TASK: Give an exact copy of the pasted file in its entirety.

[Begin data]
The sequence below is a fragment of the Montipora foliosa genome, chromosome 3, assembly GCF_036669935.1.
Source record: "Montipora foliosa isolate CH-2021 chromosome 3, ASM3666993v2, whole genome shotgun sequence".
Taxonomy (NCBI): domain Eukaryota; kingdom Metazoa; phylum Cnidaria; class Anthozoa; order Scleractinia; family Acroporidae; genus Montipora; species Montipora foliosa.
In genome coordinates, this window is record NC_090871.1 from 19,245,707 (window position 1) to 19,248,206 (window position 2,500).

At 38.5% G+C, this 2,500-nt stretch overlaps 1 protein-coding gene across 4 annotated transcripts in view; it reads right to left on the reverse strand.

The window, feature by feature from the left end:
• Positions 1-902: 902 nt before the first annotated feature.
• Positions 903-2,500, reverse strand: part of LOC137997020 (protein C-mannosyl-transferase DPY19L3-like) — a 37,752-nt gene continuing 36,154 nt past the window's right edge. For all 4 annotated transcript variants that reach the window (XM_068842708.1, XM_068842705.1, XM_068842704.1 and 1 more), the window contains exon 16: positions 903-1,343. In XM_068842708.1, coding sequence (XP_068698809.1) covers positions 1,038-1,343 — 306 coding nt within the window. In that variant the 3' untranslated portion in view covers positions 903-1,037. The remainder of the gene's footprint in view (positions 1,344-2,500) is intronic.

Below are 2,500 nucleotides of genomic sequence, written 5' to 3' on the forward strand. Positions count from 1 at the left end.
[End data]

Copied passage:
The sequence below is a fragment of the Montipora foliosa genome, chromosome 3, assembly GCF_036669935.1.
Source record: "Montipora foliosa isolate CH-2021 chromosome 3, ASM3666993v2, whole genome shotgun sequence".
Taxonomy (NCBI): domain Eukaryota; kingdom Metazoa; phylum Cnidaria; class Anthozoa; order Scleractinia; family Acroporidae; genus Montipora; species Montipora foliosa.
In genome coordinates, this window is record NC_090871.1 from 19,245,707 (window position 1) to 19,248,206 (window position 2,500).

At 38.5% G+C, this 2,500-nt stretch overlaps 1 protein-coding gene across 4 annotated transcripts in view; it reads right to left on the reverse strand.

The window, feature by feature from the left end:
• Positions 1-902: 902 nt before the first annotated feature.
• Positions 903-2,500, reverse strand: part of LOC137997020 (protein C-mannosyl-transferase DPY19L3-like) — a 37,752-nt gene continuing 36,154 nt past the window's right edge. For all 4 annotated transcript variants that reach the window (XM_068842708.1, XM_068842705.1, XM_068842704.1 and 1 more), the window contains exon 16: positions 903-1,343. In XM_068842708.1, coding sequence (XP_068698809.1) covers positions 1,038-1,343 — 306 coding nt within the window. In that variant the 3' untranslated portion in view covers positions 903-1,037. The remainder of the gene's footprint in view (positions 1,344-2,500) is intronic.

Below are 2,500 nucleotides of genomic sequence, written 5' to 3' on the forward strand. Positions count from 1 at the left end.